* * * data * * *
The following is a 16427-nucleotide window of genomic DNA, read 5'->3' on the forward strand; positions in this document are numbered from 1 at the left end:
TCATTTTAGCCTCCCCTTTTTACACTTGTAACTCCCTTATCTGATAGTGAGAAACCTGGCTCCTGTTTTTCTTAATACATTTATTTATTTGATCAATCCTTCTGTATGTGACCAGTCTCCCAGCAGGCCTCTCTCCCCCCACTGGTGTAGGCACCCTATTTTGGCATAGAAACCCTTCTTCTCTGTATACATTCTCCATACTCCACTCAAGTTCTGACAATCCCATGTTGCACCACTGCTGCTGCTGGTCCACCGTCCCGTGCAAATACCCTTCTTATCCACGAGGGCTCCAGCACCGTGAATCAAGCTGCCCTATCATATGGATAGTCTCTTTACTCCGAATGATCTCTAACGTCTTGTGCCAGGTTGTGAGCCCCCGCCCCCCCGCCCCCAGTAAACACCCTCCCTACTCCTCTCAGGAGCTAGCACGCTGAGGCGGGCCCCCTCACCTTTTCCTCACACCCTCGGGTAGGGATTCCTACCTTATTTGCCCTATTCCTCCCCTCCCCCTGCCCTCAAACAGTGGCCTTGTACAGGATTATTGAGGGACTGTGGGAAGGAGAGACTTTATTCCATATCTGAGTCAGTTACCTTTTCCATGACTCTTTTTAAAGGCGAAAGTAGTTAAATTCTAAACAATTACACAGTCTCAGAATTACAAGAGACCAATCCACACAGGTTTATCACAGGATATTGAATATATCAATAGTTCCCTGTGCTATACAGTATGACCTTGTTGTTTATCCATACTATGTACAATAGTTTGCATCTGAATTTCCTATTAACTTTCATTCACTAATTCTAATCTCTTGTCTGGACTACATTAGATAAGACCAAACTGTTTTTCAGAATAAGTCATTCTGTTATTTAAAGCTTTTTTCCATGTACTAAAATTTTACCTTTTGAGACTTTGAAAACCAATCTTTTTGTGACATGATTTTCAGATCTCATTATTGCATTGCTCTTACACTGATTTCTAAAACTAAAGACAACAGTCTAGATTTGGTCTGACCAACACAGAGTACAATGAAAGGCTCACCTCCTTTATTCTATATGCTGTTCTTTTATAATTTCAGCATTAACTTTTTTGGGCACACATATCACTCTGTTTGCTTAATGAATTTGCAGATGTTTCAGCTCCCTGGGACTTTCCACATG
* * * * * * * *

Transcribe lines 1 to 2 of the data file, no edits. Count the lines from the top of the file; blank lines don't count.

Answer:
The following is a 16427-nucleotide window of genomic DNA, read 5'->3' on the forward strand; positions in this document are numbered from 1 at the left end:
TCATTTTAGCCTCCCCTTTTTACACTTGTAACTCCCTTATCTGATAGTGAGAAACCTGGCTCCTGTTTTTCTTAATACATTTATTTATTTGATCAATCCTTCTGTATGTGACCAGTCTCCCAGCAGGCCTCTCTCCCCCCACTGGTGTAGGCACCCTATTTTGGCATAGAAACCCTTCTTCTCTGTATACATTCTCCATACTCCACTCAAGTTCTGACAATCCCATGTTGCACCACTGCTGCTGCTGGTCCACCGTCCCGTGCAAATACCCTTCTTATCCACGAGGGCTCCAGCACCGTGAATCAAGCTGCCCTATCATATGGATAGTCTCTTTACTCCGAATGATCTCTAACGTCTTGTGCCAGGTTGTGAGCCCCCGCCCCCCCGCCCCCAGTAAACACCCTCCCTACTCCTCTCAGGAGCTAGCACGCTGAGGCGGGCCCCCTCACCTTTTCCTCACACCCTCGGGTAGGGATTCCTACCTTATTTGCCCTATTCCTCCCCTCCCCCTGCCCTCAAACAGTGGCCTTGTACAGGATTATTGAGGGACTGTGGGAAGGAGAGACTTTATTCCATATCTGAGTCAGTTACCTTTTCCATGACTCTTTTTAAAGGCGAAAGTAGTTAAATTCTAAACAATTACACAGTCTCAGAATTACAAGAGACCAATCCACACAGGTTTATCACAGGATATTGAATATATCAATAGTTCCCTGTGCTATACAGTATGACCTTGTTGTTTATCCATACTATGTACAATAGTTTGCATCTGAATTTCCTATTAACTTTCATTCACTAATTCTAATCTCTTGTCTGGACTACATTAGATAAGACCAAACTGTTTTTCAGAATAAGTCATTCTGTTATTTAAAGCTTTTTTCCATGTACTAAAATTTTACCTTTTGAGACTTTGAAAACCAATCTTTTTGTGACATGATTTTCAGATCTCATTATTGCATTGCTCTTACACTGATTTCTAAAACTAAAGACAACAGTCTAGATTTGGTCTGACCAACACAGAGTACAATGAAAGGCTCACCTCCTTTATTCTATATGCTGTTCTTTTATAATTTCAGCATTAACTTTTTTGGGCACACATATCACTCTGTTTGCTTAATGAATTTGCAGATGTTTCAGCTCCCTGGGACTTTCCACATG